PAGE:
Stakeholders unhappy with draft increasing tax rates.
A new draft resolution on the resources tax calls for rates on many resources to be increased significantly. According to the Ministry of Finance this is to reduce the exploitation of non-renewable resources with high economic value and ensure a balance of interests between the State, businesses, and people living near mines. The adjustment in the draft would raise resources tax collections by VND3.171 trillion ($141.08 million) compared to 2014. Different opinions have come from ministries and stakeholders on the matter.
The Ministry of Natural Resources and Environment has issued a document in response, requesting only a basic increase to taxes. Vietnam has the highest tax rates among ASEAN countries and other countries with a similar minerals industry. China is one of the leading exploiters of mineral, it wrote, but its tax rate is only around 5 to 10 per cent.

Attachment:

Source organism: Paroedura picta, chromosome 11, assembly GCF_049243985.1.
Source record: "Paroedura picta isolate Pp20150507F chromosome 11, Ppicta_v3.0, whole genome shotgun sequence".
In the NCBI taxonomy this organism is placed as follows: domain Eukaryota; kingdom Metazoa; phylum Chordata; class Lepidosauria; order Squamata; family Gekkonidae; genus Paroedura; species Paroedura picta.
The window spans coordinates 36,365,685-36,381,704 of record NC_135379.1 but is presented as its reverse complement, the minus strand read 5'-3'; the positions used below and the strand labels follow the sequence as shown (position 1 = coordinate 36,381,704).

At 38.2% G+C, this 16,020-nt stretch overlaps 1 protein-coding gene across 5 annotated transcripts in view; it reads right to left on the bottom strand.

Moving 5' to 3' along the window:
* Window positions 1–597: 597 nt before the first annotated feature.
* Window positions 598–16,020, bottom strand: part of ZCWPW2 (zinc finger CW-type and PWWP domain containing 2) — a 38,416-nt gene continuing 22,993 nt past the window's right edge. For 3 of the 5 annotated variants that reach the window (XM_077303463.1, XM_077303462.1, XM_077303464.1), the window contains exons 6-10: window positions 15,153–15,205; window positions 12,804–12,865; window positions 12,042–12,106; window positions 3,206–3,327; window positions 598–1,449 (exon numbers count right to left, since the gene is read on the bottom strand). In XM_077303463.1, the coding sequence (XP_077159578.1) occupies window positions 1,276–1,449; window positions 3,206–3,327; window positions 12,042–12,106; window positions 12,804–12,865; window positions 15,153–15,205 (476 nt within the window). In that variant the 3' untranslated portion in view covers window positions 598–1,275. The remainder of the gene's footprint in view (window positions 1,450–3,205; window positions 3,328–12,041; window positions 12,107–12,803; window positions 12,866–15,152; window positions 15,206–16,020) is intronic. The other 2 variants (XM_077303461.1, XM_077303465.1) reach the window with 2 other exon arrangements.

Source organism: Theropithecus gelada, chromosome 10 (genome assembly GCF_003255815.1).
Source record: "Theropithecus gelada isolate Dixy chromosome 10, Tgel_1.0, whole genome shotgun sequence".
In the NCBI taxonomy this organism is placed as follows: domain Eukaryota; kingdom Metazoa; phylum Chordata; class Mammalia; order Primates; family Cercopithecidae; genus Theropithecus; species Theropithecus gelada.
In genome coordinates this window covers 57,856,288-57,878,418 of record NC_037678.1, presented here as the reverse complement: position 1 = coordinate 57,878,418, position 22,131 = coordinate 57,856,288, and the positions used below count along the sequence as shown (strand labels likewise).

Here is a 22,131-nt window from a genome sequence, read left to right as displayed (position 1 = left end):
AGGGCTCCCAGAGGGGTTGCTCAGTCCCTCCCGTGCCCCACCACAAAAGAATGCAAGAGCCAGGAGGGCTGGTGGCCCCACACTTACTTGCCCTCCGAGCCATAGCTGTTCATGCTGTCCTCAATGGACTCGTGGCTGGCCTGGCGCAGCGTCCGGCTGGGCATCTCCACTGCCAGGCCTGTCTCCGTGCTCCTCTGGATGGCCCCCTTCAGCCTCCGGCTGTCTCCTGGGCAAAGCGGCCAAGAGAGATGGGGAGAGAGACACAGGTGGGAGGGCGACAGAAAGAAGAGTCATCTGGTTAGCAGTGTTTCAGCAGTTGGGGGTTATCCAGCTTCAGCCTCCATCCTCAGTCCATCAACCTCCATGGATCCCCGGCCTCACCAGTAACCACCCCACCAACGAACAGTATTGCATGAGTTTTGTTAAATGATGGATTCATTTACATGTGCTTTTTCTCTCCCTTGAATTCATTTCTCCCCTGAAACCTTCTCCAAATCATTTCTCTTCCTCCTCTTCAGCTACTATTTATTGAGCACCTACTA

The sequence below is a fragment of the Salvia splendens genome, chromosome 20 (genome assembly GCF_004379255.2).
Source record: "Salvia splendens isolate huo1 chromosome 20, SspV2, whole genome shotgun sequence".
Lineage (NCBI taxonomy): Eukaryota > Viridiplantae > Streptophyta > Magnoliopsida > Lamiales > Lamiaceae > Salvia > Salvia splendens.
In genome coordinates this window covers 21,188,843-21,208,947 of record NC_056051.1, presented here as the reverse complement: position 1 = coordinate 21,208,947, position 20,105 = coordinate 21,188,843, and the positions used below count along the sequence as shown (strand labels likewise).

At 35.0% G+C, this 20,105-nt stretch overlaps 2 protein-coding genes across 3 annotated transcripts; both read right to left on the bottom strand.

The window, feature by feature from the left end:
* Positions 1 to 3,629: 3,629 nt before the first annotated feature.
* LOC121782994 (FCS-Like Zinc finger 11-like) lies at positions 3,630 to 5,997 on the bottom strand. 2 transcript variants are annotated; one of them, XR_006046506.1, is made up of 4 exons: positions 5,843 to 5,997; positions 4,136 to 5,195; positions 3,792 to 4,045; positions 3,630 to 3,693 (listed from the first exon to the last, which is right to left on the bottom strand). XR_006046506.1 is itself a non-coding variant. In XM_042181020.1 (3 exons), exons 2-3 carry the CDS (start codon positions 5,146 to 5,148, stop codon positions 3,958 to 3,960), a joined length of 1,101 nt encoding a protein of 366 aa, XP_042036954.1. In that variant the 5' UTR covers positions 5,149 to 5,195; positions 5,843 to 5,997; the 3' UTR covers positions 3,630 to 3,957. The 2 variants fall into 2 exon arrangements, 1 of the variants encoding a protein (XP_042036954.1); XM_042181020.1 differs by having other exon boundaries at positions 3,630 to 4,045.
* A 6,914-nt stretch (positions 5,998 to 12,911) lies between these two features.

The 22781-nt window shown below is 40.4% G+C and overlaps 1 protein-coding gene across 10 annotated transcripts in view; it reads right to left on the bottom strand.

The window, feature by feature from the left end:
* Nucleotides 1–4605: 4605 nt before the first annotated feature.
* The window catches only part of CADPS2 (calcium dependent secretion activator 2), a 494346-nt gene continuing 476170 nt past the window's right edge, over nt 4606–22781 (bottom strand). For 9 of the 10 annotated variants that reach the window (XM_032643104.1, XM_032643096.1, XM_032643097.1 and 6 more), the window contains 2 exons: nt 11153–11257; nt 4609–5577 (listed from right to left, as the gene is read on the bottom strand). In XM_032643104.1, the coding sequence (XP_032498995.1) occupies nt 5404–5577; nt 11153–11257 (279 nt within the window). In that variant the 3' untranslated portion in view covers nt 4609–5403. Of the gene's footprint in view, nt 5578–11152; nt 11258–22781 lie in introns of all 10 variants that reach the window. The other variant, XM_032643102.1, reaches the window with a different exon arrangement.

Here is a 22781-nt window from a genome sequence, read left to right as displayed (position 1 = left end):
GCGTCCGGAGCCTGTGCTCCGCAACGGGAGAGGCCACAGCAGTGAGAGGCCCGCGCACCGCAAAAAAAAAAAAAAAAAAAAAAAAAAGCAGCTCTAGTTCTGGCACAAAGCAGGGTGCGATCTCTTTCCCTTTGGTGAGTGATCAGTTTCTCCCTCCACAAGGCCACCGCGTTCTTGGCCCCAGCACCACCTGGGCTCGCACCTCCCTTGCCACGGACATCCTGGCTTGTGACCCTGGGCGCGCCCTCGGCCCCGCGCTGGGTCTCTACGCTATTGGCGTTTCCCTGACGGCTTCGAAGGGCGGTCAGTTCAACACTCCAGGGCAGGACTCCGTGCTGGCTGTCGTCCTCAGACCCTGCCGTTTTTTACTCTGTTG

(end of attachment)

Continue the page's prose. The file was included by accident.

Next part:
Tax calculations are considered inappropriate, with methods varying between provinces and the gap can be huge.
In agreement, Dr. Nguyen Canh Nam from the Vietnam Mining Science and Technology Association said that the increase comes from both the types of taxes applied and their rates. The situation facing the mining sector is becoming more difficult, increasing costs and affecting the business activities of mining companies. Many are forced to adopt methods that are harmful on the environment in order to record a profit. “The State budget earning more revenue from mining taxes is resulting in a huge amount of minerals remaining underground,” he said.
Mr. Le Van Lich, Chairman of the Titan Association of Vietnam, said that in recent years mining companies have faced many difficulties but taxes and fees continue to increase. Data from the association also shows that even the lowest taxes and fees can account for as much as 40 per cent of the product price. Meanwhile, the market for titanium products is declining and the sales price is falling sharply.
Besides taxes, mining companies must also pay fee such as licenses. These are imposed on the exploitation of one ton of ore but only 45 to 60 per cent of this is useful.